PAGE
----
Chinese Micro-Blogging Service Attracting Users at a Furious Pace

By Beecher Tuttle November 18, 2010

The chairman of one of China's leading Web portal companies said on Tuesday that the firm's thriving Twitter-like mini-blogging platform has the potential to be a huge revenue producer, according to the Wall Street Journal.

Sina Corp's chief executive officer Charles Chao told a group of third-party developers in Beijing that the company's Weibo micro-blogging service is in position to boost advertising sales to the point that it will become the most profitable aspect of the firm's business.

Weibo was launched in August in 2009, just around the time when Twitter was banned in China. In just over a year, the social networking site has attracted more than 50 million users. Chao expects that Weibo's user base will expand to more than 100 million early in 2011. At that point, Sina will roll out its initial advertising model.

“We will be able to make a lot of profit on it,” Chao noted. “It is just a matter of time.”

The projections for Weibo's future come just a few days after Sina posted a better-than-expected third quarter revenue of $108 million and profits of 50 cents a share, which easily surpassed the Wall Street estimates of $103 million and 44 cents per share.

CLSA Asia-Pacific Markets analyst James Lee told Barron's that Weibo's unprecedented growth and Sina's recent partnership with MSN should allow the company to succeed in the hyper-competitive social media space.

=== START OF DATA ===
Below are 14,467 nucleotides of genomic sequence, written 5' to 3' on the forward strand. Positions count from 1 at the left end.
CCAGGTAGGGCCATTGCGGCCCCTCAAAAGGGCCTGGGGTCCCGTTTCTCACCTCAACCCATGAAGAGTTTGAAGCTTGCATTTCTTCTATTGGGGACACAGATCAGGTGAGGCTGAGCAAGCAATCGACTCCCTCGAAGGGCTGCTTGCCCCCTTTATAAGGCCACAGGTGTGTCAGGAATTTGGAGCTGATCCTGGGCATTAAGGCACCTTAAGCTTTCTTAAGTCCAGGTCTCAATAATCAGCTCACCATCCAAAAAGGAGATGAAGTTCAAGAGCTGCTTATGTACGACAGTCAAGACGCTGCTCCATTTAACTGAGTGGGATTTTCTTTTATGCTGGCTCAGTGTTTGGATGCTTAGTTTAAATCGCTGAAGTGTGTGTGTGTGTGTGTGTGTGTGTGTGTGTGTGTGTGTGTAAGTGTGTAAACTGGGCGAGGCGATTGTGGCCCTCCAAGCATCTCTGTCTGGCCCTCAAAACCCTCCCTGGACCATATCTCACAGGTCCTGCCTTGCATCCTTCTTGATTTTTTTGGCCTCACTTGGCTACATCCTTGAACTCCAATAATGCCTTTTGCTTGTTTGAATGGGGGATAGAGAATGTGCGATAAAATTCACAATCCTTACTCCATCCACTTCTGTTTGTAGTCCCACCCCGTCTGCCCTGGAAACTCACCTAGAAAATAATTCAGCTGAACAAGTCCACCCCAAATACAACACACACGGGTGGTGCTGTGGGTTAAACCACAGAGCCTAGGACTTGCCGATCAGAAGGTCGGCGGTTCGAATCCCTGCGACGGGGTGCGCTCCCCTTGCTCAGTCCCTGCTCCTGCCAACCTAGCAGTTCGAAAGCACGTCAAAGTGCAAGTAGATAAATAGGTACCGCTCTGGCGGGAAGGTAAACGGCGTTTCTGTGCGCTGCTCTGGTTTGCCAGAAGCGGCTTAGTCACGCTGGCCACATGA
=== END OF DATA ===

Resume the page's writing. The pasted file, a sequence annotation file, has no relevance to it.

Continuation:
“With its recent partnership with MSN and its attractive IM user base, we believe Sina is on its way to becoming a social media powerhouse given its dominance in mini-blog and equity ownership in sister company," he said. “We expect this rare combination of IM, Facebook and Twitter will enable Sina to leverage its user-friendly applications with long-established client relationships."

Weibo is similar to Twitter in that it allows users to create 140-character posts as well as follow other subscribers. The site also enables users to embed photos and videos, something that Twitter does not allow, according to the Journal.

Beecher Tuttle is a TechZone360 contributor. He has extensive experience writing and editing for print publications and online news websites. He has specialized in a variety of industries, including health care technology, politics and education. To read more of his articles, please visit his columnist page.

Edited by Tammy Wolf

TechZone360 Contributor

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